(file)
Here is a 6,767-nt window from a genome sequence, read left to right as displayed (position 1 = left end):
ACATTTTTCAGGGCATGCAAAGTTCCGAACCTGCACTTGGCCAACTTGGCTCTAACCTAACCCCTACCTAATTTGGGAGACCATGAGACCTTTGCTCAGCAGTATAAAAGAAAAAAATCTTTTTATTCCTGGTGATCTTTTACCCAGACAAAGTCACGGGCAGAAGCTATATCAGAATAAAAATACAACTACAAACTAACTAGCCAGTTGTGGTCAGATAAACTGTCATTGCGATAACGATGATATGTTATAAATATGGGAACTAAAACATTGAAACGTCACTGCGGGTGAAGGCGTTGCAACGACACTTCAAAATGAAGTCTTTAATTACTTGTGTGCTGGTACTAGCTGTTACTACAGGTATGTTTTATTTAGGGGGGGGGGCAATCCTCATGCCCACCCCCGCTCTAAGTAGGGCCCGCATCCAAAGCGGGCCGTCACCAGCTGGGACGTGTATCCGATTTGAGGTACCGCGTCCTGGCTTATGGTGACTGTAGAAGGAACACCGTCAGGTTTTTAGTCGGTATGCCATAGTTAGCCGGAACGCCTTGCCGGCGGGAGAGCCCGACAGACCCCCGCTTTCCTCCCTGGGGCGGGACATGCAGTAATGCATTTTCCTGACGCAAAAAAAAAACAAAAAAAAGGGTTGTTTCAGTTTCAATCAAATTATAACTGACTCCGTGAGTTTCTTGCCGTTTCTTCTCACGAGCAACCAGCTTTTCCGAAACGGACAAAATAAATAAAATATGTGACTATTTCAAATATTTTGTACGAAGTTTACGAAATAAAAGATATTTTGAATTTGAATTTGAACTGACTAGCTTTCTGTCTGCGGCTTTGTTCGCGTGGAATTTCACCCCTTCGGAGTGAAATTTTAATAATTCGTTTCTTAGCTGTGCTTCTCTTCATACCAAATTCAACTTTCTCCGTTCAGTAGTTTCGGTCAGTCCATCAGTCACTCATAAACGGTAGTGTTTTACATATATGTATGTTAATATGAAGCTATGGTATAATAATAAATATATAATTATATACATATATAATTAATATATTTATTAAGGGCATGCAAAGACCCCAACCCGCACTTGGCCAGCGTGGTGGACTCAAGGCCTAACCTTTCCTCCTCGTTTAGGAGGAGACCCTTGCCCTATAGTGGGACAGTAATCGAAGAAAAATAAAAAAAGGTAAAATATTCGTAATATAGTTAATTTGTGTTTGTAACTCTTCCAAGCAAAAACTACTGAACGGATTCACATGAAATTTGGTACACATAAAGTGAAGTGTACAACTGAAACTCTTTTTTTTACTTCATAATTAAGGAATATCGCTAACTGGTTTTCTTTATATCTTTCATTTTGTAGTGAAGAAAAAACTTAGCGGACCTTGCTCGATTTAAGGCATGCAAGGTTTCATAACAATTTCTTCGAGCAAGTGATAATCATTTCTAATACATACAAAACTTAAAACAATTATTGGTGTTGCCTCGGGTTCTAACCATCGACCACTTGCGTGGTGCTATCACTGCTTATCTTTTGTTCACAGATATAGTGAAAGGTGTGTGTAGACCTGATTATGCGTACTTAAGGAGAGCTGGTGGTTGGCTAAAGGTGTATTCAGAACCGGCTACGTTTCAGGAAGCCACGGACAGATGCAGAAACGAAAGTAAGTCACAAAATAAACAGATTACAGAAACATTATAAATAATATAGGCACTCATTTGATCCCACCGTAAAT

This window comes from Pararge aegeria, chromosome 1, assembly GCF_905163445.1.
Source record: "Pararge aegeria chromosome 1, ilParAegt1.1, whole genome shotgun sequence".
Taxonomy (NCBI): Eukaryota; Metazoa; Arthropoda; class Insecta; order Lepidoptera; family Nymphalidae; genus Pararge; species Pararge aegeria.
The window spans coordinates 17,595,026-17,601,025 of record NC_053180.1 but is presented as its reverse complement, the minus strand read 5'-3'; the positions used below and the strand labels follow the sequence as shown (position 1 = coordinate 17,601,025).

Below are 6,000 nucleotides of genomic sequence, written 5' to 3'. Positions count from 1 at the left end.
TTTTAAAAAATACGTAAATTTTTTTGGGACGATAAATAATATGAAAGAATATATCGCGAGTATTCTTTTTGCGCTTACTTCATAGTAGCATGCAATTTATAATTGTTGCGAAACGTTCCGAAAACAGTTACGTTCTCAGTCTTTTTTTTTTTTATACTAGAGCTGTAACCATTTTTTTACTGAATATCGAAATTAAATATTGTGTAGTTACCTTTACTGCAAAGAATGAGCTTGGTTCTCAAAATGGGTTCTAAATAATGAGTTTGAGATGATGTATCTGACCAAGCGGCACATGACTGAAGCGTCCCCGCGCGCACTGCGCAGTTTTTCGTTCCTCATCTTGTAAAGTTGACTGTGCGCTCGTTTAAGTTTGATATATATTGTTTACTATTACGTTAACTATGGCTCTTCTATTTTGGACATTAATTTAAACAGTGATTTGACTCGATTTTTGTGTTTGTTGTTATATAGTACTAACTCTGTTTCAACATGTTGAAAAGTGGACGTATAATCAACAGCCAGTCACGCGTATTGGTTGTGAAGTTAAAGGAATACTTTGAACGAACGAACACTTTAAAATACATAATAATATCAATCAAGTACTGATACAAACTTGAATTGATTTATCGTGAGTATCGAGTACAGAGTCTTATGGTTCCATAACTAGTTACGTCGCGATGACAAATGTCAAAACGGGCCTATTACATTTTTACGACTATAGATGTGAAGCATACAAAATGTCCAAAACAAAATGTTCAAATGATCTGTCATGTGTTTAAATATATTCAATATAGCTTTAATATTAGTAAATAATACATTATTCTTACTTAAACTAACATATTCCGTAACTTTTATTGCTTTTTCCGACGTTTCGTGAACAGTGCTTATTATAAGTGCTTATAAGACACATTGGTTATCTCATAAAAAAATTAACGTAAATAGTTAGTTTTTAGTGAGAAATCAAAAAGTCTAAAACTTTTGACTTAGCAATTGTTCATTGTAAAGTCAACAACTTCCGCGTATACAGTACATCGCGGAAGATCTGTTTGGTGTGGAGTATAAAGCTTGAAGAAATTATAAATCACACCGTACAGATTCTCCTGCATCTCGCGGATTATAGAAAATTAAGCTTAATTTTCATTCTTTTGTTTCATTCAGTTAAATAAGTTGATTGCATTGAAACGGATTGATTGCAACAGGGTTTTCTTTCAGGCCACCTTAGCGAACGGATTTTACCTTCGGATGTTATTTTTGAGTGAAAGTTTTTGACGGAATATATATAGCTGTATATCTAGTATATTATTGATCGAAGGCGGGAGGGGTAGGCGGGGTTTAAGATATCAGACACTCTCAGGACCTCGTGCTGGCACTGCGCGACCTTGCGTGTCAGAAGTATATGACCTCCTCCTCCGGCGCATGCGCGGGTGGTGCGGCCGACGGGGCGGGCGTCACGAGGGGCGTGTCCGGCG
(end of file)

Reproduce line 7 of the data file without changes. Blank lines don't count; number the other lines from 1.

Below are 6,000 nucleotides of genomic sequence, written 5' to 3'. Positions count from 1 at the left end.